Cookery Feature - Neven’s Midweek Meals

A new book from Ireland’s best-loved chef, Neven Maguire, is always welcome - and, once again, he’s right on the money with Neven Maguire’s Midweek Meals (Gill, hardback. €22.99).

MacNean House - the restaurant with rooms in Blacklion, Co Cavan, that Neven owns with his wife Amelda - is so popular that you need to book months in advance for weekend meals and breaks, and he is also a hands-on father to their twins, so he knows that getting dinner on the table Monday to Friday can be a daily challenge, even for the best of cooks.

Many more people than usual have been responsible for putting meals on the table every day during the Covid-19 pandemic, so - always one to see where help is needed and step in with practical assistance - Neven decided to guide his Facebook followers with regular cooking videos from his home kitchen in Blacklion, all filmed by his wife Amelda. Similarly, Midweek Meals is just what is needed right now, with its dozens of straightforward recipes to help us all to get fresh and tasty family food on the table fast.

Neven has always believed strongly in the importance of family time around the kitchen table and, practical as always, these recipes - which are bright and fresh yet easy to prepare and based on everyday ingredients - make that easier to achieve. Some are quick to prepare in one go, others suit advance preparation and make good use of the slow cooker - which may well become your most-used appliance. Many of the dishes in Midweek Meals are upbeat variations of established favourites, sometimes replacing classic ingredients with a local alternative - as in the delicious pearl barley risotto, below, which is likely to earn a place in the regular repertoire in many a household.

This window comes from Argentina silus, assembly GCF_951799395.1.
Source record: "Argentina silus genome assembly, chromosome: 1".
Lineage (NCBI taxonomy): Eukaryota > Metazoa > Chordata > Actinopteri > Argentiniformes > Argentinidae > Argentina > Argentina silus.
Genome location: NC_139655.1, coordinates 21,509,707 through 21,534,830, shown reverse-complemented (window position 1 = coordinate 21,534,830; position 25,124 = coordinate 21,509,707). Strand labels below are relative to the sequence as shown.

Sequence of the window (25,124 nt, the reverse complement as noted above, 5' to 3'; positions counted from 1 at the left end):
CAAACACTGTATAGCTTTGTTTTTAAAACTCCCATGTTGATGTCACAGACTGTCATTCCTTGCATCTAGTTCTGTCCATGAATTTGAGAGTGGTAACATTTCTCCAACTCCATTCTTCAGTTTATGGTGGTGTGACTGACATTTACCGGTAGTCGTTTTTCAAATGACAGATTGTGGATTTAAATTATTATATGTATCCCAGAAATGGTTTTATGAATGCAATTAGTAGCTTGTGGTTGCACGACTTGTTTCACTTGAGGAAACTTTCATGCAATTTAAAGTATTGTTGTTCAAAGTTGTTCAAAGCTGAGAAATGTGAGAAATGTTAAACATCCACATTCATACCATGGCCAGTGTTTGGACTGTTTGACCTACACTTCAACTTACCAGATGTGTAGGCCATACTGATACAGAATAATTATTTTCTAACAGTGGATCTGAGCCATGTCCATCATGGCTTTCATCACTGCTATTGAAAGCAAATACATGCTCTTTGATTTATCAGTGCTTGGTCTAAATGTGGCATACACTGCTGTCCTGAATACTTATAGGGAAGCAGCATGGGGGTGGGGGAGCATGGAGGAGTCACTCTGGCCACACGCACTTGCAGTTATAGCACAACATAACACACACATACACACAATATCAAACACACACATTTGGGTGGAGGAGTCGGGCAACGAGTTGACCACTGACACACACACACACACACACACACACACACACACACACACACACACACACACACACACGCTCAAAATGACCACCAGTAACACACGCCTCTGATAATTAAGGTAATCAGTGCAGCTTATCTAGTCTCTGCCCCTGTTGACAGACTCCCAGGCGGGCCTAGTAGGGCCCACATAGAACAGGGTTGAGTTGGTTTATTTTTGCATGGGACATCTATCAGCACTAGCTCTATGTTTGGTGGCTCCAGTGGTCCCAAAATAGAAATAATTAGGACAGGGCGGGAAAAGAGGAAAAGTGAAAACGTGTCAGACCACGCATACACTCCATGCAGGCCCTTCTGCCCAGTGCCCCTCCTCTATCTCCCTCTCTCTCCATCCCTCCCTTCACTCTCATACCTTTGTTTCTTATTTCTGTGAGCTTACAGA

Dedicated to Neven’s old friend and colleague, Marty Whelan, and produced by a great team led once again by Orla Broderick, who compiled the content, along with other regulars including copy editor Kristin Jensen and photographer Joanne Murphy, this is a solid reference that will become a go-to friend in many a kitchen.

RECIPES to try:

Pearl Barley Risotto with Bacon and Cabbage
This dish (from the ‘Cupboard’s Bare’ chapter) uses pearl barley instead of rice for an interesting nutty texture. It’s much cheaper than traditional risotto rice and has the added bonus of being extremely good for you too. I’ve used a leftover bacon joint here, but you could also use a couple packets of ham chunks.
• Serves 4–6
• Loads of veg
• Preparation time 15 minutes
• Cooking time 1 hour

1 tbsp rapeseed oil
15g (½oz) butter
1 onion, diced
4 large carrots, diced
2 leeks, trimmed and sliced
2 celery sticks, diced
2 garlic cloves, finely chopped
1 tsp dried thyme
400g (14oz) pearl barley
1.5 litres (2½ pints) hot chicken stock (from a cube is fine)
1 heaped tbsp Dijon mustard, plus extra to serve
1 Savoy cabbage, cored and shredded
200g (7oz) cooked lean bacon joint or ham, chopped into small pieces
sea salt and freshly ground black pepper

Heat a large pan over a medium heat. Add the oil and butter, then add the onion, carrots, leeks and celery and sauté for 6–8 minutes, until softened. Stir in the garlic and thyme and cook for another 2–3 minutes, until fragrant.
Stir in the pearl barely and cook for 1 minute, until well combined. Pour in the hot stock, add the mustard and season to taste with a little salt and plenty of pepper. Bring to a simmer, then reduce the heat to low and cook for 35 minutes, stirring occasionally.
Add the cabbage and the bacon or ham and cook for another 5 minutes, until the cabbage is wilted and tender and the bacon is nicely warmed through.